Guardiola and Klopp’s tactical hybrid now dominate European football | First League

PWhat was perhaps most striking this season from a tactical point of view was the degree of consistency. Money can skew games and there always remains the possibility of a brilliant player turning theory on its head with something brilliant, but for those clubs who have some idea of ​​an underlying philosophy of play it’s pretty clear what that looks like: a high offside line, a coordinated press and the ability to retain possession when needed.

There was a tendency to portray Pep Guardiola and Jurgen Klopp as opposite poles, one focused on keeping the ball and the other on winning it back. That’s not unreasonable, even though the two have become closer in recent seasons. Perhaps most importantly, no one really questions the axis by which they are judged. The age of attrition, from Greece winning the Euros, from José Mourinho, Rafa Benítez and Alex Ferguson in the Carlos Queiroz years, seems long gone.

Football changed in 2008, and not just because Guardiola was appointed Barcelona manager at the time. Up until then, only once had there been more than three goals per game in the Champions League knockout stages; since then, the average has fallen below three only once.

Several factors came together. Improvements in pitch, kit and ball technology had for some time made first touch a given at the highest level. The liberalization of the offside law has pushed back defensive lines. The intimidating tackle had been largely eliminated. That meant there was more space, allowing tiny technical midfielders who may have previously been sidelined to flourish to flourish.

Suddenly it became possible for the bigger teams, which got relatively bigger than ever, to exercise more control over the games than ever before, worrying about manipulating space, Guardiola juego de posición, instead of having to scrap for midfield survival. This in turn led to considerable unease when big teams met and you couldn’t get the ball. One of the reasons the Manchester United players lost discipline in the 2009 Champions League final was the humiliation felt at “only” having around 40% possession.

The following year, Mourinho’s Internazionale showed that it was possible to win (or at least lose close enough to win overall) with just 19% possession. Leaning back, holding position, allowing the opponent to have the ball but only 30 yards or more from goal became a viable way to combat possession sides. Soccer started to look like handball at times. But there was another avenue, and that was Klopp’s, who disliked the passivity of bunkering and hoped no one pinged a long shot into the top corner or suddenly dribbled past three players to score. This consisted of pressing hard and up in a coordinated manner, looking for turnovers and quick transitions.

Pep Guardiola's victory in the 2009 Champions League final marked the beginning of a new style of football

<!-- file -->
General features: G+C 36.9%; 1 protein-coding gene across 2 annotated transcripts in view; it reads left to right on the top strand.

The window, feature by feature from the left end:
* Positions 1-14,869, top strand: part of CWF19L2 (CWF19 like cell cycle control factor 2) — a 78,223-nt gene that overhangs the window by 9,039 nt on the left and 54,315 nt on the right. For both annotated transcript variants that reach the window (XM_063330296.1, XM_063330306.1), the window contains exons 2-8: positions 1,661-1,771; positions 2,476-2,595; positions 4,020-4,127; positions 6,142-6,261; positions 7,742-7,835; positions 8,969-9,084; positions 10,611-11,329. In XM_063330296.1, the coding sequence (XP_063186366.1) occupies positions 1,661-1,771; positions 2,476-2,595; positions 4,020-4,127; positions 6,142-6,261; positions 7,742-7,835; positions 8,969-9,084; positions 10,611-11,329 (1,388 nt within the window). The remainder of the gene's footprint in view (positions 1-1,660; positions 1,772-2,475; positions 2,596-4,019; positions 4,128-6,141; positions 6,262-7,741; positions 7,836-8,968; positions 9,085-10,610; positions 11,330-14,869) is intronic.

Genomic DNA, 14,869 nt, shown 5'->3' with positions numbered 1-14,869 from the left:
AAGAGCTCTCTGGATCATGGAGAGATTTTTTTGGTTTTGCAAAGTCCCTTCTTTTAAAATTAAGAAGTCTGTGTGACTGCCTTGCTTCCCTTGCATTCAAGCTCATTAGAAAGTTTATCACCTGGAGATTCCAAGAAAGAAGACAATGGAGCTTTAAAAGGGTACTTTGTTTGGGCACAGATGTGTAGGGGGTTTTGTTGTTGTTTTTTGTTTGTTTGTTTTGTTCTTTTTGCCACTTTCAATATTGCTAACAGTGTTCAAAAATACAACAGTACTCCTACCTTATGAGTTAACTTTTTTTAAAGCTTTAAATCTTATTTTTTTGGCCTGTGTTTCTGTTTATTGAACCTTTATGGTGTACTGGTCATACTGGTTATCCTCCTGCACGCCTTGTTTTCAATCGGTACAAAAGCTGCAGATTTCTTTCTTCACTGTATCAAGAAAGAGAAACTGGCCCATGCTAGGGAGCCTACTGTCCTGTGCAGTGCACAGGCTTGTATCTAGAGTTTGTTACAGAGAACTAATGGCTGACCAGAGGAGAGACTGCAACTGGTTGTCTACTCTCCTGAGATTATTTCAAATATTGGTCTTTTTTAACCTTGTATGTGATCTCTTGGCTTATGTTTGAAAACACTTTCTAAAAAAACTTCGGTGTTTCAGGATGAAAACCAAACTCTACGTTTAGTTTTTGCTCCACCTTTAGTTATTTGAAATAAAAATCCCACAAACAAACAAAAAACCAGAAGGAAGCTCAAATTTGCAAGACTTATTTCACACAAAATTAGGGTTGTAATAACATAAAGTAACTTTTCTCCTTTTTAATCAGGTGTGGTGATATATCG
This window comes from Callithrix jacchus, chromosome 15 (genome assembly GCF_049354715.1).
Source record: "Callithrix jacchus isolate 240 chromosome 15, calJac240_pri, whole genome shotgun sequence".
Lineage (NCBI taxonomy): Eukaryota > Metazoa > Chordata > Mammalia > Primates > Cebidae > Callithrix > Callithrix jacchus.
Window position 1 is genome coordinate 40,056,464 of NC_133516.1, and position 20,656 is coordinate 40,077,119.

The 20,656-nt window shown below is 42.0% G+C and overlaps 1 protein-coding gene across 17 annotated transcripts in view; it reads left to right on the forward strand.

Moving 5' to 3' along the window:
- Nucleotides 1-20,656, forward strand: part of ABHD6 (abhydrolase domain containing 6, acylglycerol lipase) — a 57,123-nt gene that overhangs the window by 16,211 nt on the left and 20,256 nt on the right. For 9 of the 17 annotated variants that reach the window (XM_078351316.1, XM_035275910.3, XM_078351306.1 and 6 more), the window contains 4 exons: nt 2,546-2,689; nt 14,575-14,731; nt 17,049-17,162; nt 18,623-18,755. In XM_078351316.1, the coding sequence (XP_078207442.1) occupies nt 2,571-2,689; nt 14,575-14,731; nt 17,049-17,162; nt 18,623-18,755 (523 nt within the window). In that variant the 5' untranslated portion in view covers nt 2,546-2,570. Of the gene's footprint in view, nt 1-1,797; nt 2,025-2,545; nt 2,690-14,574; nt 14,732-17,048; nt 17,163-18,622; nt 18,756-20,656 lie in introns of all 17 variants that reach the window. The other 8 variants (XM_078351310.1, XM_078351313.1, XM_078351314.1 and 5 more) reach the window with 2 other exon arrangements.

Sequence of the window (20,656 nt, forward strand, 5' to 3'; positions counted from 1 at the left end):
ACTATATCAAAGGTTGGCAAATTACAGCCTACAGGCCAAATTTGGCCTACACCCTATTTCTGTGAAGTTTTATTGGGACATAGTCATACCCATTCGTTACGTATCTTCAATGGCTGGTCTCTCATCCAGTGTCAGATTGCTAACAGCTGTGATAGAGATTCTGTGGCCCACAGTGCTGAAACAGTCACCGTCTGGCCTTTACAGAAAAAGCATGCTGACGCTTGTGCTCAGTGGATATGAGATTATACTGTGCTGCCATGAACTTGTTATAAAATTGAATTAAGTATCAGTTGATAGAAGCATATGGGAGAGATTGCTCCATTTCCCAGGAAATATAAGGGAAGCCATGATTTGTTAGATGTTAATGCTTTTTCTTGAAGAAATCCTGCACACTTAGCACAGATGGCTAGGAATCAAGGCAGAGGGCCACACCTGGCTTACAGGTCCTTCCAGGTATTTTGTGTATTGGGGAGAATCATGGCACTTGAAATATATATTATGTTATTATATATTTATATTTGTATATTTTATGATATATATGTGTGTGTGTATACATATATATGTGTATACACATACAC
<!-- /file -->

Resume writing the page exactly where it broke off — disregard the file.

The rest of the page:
Pep Guardiola’s victory in the 2009 Champions League final marked the beginning of a new style of football. Photo: Lluís Gene/AFP/Getty Images

Guardiola’s teams pressed, but not with quite the same intensity or with the same direct focus on the counterattack. They would break if the opportunity arose, but if they didn’t, Guardiola was perfectly happy his sides would reset and start the process all over again, which he said could take 15 passes. Guardiola was about control and Klopp was about chaos.

However, with Guardiola’s Champions League hopes regularly dashed by opponents playing at the break, he had to adapt to counter the break. Partially there seems to be a clear intention to always keep five field players behind the ball, but there is also more one counter press, which in turn increased City’s threat on the counter. Klopp, meanwhile, in the face of accumulated physical and mental fatigue from constant heavy metal football, has taken steps to take greater control of games, which was one of the reasons behind his signing of Thiago Alcântara, perhaps the most iconic Guardiola player in existence .

Thomas Tuchel, Antonio Conte, Stefano Pioli, Xavi, Julian Nagelsmann, Thomas Frank, Brendan Rodgers, Gian Piero Gasperini – the vast majority of modern managers fall somewhere in the same spectrum. Exceptions are rare among top clubs and are more likely the result of a fascination with celebrities, often coupled with grotesque mismanagement. Even had he had more authority, Ralf Rangnick would have struggled with a side accommodating Cristiano Ronaldo, whose destabilizing presence at Juventus is one reason they have returned to the familiar comforts of Max Allegri.

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Real Madrid have been a good example of how great players can suddenly turn games that seem to be going against them, but Paris Saint-Germain is the most interesting example of the celebrity culture that requires acquiring a luxury front three occupation of a fierce industrial midfield that speaks against fluency. The only real philosophical outlier is Diego Simeone at Atlético Madrid, although with each passing season there’s a growing sense that this is a retro project with diminishing returns.

It’s rare in the modern game that the lines are so clear. Guardiola implemented a style of play that took advantage of changing conditions, Klopp found a way to counter that, Guardiola reacted and what followed is a synthesis of that counterpressing and juego de posición.

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